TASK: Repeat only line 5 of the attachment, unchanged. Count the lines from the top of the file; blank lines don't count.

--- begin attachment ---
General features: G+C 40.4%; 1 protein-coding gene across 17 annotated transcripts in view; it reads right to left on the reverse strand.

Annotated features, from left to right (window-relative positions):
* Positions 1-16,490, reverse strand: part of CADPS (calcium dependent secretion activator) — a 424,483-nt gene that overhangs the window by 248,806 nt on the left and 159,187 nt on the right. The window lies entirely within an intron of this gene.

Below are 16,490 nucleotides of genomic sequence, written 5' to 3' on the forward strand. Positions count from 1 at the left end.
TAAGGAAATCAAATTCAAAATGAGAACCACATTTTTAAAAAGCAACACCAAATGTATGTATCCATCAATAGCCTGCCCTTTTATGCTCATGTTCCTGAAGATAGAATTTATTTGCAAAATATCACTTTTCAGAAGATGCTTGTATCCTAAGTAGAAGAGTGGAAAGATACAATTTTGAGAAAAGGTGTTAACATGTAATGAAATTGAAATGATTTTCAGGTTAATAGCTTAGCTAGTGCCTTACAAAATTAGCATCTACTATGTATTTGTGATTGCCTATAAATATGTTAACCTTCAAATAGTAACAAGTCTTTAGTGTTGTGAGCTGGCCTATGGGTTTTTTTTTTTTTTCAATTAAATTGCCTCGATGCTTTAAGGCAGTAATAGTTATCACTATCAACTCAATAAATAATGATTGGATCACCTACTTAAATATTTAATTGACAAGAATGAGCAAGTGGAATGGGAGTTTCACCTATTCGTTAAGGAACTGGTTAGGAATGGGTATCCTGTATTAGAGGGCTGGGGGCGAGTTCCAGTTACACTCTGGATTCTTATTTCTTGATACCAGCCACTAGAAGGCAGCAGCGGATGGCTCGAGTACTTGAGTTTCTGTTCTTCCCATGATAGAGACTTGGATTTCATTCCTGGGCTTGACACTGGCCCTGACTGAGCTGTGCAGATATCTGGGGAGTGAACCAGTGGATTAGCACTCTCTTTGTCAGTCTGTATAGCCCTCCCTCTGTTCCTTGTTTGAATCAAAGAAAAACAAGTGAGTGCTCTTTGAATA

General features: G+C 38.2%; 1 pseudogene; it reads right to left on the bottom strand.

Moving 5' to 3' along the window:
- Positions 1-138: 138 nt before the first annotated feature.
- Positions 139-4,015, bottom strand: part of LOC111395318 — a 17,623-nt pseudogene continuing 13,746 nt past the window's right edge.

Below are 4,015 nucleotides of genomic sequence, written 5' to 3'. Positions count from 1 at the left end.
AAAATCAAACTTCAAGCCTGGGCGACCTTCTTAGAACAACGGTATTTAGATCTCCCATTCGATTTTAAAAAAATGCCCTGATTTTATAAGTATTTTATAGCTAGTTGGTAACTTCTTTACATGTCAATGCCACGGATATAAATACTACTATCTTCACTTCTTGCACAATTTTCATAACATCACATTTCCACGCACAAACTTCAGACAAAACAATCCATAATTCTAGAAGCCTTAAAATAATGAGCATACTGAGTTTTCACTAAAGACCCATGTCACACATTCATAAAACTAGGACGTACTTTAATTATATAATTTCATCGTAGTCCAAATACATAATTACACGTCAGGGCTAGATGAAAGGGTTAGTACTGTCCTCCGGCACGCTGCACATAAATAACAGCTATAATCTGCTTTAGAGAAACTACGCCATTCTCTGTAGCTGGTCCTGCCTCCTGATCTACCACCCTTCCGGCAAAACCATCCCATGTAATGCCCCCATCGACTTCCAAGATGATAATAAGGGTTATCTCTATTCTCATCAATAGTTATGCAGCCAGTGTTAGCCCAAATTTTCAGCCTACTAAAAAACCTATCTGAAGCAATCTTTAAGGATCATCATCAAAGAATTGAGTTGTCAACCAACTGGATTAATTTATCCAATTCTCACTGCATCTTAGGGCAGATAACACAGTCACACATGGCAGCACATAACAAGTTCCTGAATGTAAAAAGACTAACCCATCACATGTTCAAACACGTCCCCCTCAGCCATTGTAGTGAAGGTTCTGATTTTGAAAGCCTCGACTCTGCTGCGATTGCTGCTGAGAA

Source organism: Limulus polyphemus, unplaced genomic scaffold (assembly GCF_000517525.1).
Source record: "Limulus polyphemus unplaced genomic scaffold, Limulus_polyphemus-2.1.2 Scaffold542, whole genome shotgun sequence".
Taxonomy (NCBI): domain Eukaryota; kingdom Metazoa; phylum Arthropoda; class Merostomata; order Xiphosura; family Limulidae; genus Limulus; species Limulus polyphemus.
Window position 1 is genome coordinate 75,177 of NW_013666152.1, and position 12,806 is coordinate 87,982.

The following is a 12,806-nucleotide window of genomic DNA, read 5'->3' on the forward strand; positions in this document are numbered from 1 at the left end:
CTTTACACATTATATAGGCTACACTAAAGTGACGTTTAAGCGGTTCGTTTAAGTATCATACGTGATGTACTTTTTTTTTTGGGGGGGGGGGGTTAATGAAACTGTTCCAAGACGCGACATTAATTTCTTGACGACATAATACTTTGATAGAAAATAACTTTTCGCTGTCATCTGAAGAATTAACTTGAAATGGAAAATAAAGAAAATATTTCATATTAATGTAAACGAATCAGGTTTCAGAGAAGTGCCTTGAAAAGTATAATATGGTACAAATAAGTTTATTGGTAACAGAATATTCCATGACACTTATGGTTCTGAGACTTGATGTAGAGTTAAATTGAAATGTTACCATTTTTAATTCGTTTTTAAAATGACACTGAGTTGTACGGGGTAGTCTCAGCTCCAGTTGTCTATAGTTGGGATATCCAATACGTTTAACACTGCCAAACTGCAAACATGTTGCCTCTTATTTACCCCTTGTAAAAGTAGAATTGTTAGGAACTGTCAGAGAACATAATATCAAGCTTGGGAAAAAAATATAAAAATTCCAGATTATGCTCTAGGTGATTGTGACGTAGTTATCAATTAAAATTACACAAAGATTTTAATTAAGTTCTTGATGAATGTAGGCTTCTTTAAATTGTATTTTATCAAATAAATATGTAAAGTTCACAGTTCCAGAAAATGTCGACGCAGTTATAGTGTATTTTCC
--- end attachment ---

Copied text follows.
TAAGGAAATCAAATTCAAAATGAGAACCACATTTTTAAAAAGCAACACCAAATGTATGTATCCATCAATAGCCTGCCCTTTTATGCTCATGTTCCTGAAGATAGAATTTATTTGCAAAATATCACTTTTCAGAAGATGCTTGTATCCTAAGTAGAAGAGTGGAAAGATACAATTTTGAGAAAAGGTGTTAACATGTAATGAAATTGAAATGATTTTCAGGTTAATAGCTTAGCTAGTGCCTTACAAAATTAGCATCTACTATGTATTTGTGATTGCCTATAAATATGTTAACCTTCAAATAGTAACAAGTCTTTAGTGTTGTGAGCTGGCCTATGGGTTTTTTTTTTTTTTCAATTAAATTGCCTCGATGCTTTAAGGCAGTAATAGTTATCACTATCAACTCAATAAATAATGATTGGATCACCTACTTAAATATTTAATTGACAAGAATGAGCAAGTGGAATGGGAGTTTCACCTATTCGTTAAGGAACTGGTTAGGAATGGGTATCCTGTATTAGAGGGCTGGGGGCGAGTTCCAGTTACACTCTGGATTCTTATTTCTTGATACCAGCCACTAGAAGGCAGCAGCGGATGGCTCGAGTACTTGAGTTTCTGTTCTTCCCATGATAGAGACTTGGATTTCATTCCTGGGCTTGACACTGGCCCTGACTGAGCTGTGCAGATATCTGGGGAGTGAACCAGTGGATTAGCACTCTCTTTGTCAGTCTGTATAGCCCTCCCTCTGTTCCTTGTTTGAATCAAAGAAAAACAAGTGAGTGCTCTTTGAATA